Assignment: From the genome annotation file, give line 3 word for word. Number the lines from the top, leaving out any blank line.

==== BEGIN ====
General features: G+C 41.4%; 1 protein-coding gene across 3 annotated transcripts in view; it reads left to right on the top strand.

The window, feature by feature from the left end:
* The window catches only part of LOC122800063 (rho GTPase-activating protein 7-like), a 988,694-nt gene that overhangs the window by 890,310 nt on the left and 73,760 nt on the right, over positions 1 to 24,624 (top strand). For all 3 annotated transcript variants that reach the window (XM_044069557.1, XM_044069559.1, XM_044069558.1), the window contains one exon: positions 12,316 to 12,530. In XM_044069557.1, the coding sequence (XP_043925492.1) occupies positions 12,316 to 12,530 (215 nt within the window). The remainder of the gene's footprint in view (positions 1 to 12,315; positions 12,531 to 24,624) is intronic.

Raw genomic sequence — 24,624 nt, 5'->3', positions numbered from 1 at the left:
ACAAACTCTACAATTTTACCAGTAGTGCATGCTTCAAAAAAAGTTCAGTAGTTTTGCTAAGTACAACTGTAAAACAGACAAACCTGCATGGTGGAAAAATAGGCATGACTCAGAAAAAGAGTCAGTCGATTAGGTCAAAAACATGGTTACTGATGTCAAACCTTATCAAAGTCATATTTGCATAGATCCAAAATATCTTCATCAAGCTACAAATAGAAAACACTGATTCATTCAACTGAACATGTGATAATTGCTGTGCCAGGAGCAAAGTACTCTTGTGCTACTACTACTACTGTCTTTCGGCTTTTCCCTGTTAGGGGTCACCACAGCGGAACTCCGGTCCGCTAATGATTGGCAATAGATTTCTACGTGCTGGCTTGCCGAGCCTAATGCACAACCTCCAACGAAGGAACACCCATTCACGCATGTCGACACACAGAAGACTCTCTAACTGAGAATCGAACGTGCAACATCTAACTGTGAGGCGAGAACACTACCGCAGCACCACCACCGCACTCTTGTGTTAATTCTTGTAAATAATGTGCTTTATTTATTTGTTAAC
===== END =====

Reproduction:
* The window catches only part of LOC122800063 (rho GTPase-activating protein 7-like), a 988,694-nt gene that overhangs the window by 890,310 nt on the left and 73,760 nt on the right, over positions 1 to 24,624 (top strand). For all 3 annotated transcript variants that reach the window (XM_044069557.1, XM_044069559.1, XM_044069558.1), the window contains one exon: positions 12,316 to 12,530. In XM_044069557.1, the coding sequence (XP_043925492.1) occupies positions 12,316 to 12,530 (215 nt within the window). The remainder of the gene's footprint in view (positions 1 to 12,315; positions 12,531 to 24,624) is intronic.